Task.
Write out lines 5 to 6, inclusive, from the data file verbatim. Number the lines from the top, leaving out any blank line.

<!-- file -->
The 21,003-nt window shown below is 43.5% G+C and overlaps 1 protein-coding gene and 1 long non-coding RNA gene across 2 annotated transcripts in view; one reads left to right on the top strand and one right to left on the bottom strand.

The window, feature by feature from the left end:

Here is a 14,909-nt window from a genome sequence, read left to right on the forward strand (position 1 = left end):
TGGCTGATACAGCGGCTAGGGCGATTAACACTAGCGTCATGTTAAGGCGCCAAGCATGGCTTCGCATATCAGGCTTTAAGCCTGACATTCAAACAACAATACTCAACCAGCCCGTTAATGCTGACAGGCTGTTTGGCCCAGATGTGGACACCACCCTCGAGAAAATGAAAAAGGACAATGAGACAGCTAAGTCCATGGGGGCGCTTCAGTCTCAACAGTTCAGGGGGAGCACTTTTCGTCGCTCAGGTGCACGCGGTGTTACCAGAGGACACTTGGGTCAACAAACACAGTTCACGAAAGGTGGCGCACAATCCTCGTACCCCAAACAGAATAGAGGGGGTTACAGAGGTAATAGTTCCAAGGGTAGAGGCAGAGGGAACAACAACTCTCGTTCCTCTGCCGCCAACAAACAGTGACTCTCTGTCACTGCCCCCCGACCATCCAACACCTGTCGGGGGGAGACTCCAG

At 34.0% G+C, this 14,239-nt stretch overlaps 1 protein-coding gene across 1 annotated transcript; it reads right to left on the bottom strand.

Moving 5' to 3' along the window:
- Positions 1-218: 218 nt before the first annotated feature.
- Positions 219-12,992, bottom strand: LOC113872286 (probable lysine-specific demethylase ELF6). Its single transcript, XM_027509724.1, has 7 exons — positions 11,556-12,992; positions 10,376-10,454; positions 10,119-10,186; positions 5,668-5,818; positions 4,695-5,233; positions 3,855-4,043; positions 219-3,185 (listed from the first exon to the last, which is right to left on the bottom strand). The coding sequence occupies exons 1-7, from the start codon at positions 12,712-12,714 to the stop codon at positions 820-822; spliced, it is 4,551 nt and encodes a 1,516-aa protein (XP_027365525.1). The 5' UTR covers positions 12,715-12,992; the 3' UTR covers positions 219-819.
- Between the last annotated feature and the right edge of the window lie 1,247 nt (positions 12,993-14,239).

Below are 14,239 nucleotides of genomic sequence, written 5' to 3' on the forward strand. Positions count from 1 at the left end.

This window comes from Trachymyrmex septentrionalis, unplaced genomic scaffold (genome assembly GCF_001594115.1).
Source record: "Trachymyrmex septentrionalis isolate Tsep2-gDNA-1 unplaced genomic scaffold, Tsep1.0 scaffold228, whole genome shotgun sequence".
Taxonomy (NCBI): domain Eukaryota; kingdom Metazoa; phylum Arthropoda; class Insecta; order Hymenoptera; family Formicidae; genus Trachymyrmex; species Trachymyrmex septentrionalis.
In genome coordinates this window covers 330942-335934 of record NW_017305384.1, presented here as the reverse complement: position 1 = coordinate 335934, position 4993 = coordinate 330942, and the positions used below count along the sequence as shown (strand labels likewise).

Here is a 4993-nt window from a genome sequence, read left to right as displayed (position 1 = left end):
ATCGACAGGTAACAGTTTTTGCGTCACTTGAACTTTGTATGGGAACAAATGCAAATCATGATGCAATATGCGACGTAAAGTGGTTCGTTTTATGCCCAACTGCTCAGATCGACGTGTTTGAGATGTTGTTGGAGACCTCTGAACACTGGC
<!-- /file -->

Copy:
At 34.0% G+C, this 14,239-nt stretch overlaps 1 protein-coding gene across 1 annotated transcript; it reads right to left on the bottom strand.

Moving 5' to 3' along the window: